Queensland’s income comes almost solely from the four C’s: coal, cane, cattle and copper -- all almost exclusively come from North Queensland. And the tourism between Mackay and Cairns is bigger than the Gold Coast. The base of the state’s economy comes from the north.”
Source: KAP News 'Treasury calculations make an argument for the state of North Queensland, not against it' [online]
1 Apr 2016
MATTHEW CANAVAN – Senator
Liberal National Party (LNP) Senator Matthew Canavan has called for the creation of a new state in Queensland's north.
The former chief of staff to Barnaby Joyce says he moved to Rockhampton to give a greater voice to central Queensland.
He said: “There are only three senators [now only two] based north of the Tropic of Capricorn and splitting Queensland would give regional people more representation.
That's three people for 800,000 to one million people depending where you draw the boundary," Senator Canavan said.
"Tasmania has 12 senators for 500,000 people - I don't think that's fair.
I think we need to create states so we get a better balance in our Senate and north Queensland doesn't get dictated to by Tasmania."
Senator Canavan says there are provisions in the constitution to create more states.
"I think it is a concern that state governments have become bloated and removed from their local communities," he said.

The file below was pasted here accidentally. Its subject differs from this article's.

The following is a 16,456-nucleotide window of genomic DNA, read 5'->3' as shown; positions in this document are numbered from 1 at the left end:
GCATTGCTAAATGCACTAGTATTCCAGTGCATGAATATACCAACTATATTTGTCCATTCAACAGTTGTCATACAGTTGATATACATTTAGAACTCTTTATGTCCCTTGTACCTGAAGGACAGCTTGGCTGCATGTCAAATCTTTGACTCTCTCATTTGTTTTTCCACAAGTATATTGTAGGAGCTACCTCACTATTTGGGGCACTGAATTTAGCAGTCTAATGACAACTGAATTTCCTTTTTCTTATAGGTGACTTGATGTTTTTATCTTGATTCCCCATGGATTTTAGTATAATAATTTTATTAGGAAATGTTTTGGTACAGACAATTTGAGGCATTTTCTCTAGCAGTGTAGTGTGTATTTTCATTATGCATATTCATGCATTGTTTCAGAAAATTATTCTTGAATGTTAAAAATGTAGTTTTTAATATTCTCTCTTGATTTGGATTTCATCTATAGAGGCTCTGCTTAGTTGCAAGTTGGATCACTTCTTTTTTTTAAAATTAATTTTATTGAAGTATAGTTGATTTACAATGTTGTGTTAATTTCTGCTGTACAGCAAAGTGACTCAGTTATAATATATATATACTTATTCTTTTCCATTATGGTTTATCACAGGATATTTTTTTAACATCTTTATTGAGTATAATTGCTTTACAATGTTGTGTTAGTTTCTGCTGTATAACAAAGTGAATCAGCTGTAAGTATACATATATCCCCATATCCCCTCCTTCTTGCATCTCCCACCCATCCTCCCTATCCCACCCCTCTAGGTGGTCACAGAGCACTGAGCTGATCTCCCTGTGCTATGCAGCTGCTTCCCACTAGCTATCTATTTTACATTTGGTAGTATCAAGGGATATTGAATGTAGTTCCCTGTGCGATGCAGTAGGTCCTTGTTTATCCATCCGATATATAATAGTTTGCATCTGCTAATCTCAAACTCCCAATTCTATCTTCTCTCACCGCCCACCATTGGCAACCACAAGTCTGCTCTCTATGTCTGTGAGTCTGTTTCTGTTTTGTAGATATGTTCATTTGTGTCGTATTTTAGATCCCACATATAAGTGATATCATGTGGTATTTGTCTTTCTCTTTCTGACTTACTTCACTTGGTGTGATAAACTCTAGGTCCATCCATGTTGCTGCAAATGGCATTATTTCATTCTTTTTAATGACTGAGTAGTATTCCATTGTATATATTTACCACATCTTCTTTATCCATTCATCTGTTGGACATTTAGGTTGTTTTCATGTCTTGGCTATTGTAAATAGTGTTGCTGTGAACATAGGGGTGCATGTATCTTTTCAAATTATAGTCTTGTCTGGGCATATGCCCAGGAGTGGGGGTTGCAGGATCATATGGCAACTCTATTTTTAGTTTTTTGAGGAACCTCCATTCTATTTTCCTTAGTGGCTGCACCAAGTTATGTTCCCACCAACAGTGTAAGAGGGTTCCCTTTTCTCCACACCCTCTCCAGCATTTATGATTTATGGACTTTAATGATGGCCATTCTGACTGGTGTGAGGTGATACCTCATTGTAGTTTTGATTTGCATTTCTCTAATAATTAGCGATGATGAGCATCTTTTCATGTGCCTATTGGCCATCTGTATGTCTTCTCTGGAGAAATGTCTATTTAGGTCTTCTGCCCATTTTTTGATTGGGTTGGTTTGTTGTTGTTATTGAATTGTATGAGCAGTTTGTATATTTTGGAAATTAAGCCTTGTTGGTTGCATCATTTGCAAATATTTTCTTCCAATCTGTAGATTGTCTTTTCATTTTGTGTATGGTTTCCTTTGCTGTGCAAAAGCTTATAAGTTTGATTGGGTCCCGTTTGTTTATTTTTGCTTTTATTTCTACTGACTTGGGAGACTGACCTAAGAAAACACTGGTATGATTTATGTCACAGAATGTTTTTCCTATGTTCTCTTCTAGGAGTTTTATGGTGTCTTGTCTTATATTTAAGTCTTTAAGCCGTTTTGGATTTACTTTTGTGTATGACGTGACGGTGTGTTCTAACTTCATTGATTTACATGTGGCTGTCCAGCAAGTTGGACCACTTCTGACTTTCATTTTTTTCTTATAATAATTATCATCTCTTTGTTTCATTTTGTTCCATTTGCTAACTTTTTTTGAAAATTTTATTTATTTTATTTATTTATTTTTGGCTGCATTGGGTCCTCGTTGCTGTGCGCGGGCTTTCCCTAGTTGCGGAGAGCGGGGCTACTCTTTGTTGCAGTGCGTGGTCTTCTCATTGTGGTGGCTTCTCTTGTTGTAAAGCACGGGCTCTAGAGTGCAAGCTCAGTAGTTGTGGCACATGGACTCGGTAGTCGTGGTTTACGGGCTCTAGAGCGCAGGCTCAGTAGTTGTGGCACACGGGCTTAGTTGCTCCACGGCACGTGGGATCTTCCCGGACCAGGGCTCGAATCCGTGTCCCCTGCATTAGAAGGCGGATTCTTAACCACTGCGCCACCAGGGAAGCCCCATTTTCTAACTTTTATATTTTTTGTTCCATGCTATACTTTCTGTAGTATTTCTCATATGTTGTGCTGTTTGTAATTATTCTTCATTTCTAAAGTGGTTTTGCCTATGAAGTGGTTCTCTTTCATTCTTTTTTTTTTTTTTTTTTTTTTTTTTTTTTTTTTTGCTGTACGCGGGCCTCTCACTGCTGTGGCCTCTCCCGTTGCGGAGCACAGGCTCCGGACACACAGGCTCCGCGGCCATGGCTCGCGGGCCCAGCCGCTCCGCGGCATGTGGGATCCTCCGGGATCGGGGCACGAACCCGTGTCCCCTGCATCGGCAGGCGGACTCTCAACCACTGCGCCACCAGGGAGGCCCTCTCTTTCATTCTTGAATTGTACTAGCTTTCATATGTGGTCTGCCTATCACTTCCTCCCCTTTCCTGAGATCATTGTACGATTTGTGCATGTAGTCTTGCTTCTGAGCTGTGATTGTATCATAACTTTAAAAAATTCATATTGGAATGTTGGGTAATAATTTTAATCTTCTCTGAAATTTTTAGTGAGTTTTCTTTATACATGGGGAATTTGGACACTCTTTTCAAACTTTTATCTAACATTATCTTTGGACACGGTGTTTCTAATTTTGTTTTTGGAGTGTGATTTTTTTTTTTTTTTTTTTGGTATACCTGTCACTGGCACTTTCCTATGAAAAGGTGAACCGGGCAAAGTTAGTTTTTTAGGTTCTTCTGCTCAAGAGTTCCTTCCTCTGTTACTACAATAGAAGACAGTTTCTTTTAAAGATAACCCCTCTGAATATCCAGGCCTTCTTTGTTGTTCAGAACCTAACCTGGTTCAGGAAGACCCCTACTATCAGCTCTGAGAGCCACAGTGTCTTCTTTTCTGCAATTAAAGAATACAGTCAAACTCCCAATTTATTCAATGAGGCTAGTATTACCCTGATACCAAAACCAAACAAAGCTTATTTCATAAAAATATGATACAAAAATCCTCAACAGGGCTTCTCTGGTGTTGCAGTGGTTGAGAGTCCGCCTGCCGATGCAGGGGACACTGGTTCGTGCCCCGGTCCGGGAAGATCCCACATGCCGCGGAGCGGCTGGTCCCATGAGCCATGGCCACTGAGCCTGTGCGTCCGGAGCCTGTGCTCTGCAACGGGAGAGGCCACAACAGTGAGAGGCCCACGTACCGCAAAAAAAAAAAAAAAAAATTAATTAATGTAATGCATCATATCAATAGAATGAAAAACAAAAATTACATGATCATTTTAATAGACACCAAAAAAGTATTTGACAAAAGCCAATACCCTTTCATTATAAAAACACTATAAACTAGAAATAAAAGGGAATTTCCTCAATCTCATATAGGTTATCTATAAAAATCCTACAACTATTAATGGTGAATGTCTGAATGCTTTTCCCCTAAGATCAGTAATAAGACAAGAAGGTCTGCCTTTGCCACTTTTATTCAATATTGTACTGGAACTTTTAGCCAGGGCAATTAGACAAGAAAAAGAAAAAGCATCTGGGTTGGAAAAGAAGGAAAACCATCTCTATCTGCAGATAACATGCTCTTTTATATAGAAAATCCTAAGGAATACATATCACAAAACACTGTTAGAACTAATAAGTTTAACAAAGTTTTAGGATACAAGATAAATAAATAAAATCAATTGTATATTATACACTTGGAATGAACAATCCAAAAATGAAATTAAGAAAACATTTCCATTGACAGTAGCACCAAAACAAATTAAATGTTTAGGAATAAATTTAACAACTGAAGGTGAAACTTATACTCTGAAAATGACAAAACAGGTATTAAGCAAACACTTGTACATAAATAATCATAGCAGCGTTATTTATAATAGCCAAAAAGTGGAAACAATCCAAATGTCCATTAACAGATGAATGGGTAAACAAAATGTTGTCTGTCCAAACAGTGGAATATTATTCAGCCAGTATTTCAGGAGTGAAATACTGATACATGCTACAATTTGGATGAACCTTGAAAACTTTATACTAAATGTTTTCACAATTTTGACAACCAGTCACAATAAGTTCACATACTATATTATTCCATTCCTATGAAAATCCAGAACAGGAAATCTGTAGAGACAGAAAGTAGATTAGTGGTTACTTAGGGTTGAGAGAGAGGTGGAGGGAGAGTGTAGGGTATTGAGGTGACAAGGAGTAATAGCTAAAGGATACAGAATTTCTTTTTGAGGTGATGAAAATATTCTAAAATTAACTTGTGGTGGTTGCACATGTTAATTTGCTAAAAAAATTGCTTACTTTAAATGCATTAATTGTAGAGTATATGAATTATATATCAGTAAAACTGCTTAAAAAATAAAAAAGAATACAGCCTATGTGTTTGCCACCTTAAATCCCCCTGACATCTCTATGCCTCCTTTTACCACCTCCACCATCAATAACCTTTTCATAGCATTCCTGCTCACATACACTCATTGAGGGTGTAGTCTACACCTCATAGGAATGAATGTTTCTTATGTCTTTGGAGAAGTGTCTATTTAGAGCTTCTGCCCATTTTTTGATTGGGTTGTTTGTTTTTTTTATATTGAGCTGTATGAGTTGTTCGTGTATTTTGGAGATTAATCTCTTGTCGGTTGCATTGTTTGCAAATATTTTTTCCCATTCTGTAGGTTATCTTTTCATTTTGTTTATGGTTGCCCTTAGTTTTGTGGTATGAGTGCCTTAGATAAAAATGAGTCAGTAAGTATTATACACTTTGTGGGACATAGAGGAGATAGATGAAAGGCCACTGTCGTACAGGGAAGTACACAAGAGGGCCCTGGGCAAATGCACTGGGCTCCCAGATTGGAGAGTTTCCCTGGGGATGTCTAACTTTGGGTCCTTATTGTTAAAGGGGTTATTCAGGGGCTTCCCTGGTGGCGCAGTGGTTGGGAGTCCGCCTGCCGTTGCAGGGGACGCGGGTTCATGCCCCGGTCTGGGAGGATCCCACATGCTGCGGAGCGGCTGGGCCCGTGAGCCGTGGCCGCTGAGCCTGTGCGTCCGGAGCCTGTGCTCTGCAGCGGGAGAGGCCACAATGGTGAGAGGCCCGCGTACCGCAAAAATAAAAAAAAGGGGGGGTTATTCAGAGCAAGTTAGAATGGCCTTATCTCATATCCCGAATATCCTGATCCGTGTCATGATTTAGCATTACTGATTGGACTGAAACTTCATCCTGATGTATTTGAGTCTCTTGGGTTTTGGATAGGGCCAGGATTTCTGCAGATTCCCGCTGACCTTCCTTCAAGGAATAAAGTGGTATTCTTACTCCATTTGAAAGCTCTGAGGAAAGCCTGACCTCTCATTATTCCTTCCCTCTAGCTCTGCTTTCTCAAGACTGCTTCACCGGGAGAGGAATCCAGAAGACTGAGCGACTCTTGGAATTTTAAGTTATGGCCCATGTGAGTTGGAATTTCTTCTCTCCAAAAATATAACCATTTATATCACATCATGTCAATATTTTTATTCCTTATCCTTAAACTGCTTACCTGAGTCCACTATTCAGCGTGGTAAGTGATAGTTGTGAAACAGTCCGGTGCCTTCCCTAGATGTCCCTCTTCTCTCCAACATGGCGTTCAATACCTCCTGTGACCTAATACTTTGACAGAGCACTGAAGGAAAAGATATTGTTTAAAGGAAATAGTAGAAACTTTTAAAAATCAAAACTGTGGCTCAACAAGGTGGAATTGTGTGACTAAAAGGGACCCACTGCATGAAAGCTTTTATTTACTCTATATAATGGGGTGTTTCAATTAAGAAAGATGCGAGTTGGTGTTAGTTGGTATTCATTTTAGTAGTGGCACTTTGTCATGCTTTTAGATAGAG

"A lot of people like to talk about abolishing the states. I don't think that will ever happen.
But we can create more of them and that can get government back to the people and be leaner and meaner and more efficient."
In an interview with the Courier Mail, Senator Canavan said, “I personally support new states being created as a way of driving the development of our country and especially of Queensland. …Queensland is a big state to be ruled from just one corner in Brisbane."
Source: ABC News 'Rookie LNP Senator Matthew Canavan calls for Queensland split' [online]
Updated 2nd Jul 2014, 10:10AM
On 28 July 1910, the Labor Member for Barcoo, T.J. Ryan, introduced into the Legislative Assembly of the Queensland Parliament a motion for the separation of Northern and Central Queensland States.
On 25 November 1910, the Honourable W.G. Higgs, Federal Labor Member for the seat of Capricornia, moved the following motion in the Federal House of Representatives:
That this House is prepared, in accordance with Chapter VI of the Commonwealth Constitution, to form two new States out of the Territory known as Northern and Central Queensland.
On 6 July 1922, in the Queensland Legislative Assembly, the Labor Member for Rockhampton petitioned for the State of QLD to be split.
Nothing new here!
In 1948, Tommy Aikens, the Independent member for Mundingburra (1944-1977), complained that "…in North Queensland working-class families of long standing are preparing to leave the North and its long slack period unemployment, and migrate to Brisbane with its near-permanence of employment and abundant and varied recreation during the long week-ends" (Sydney Morning Herald, 13 Mar 2016).
In 1896, the Queensland Labor member for Rockhampton, William Kidston, moved a motion for a referendum for the separation of northern and central colonies.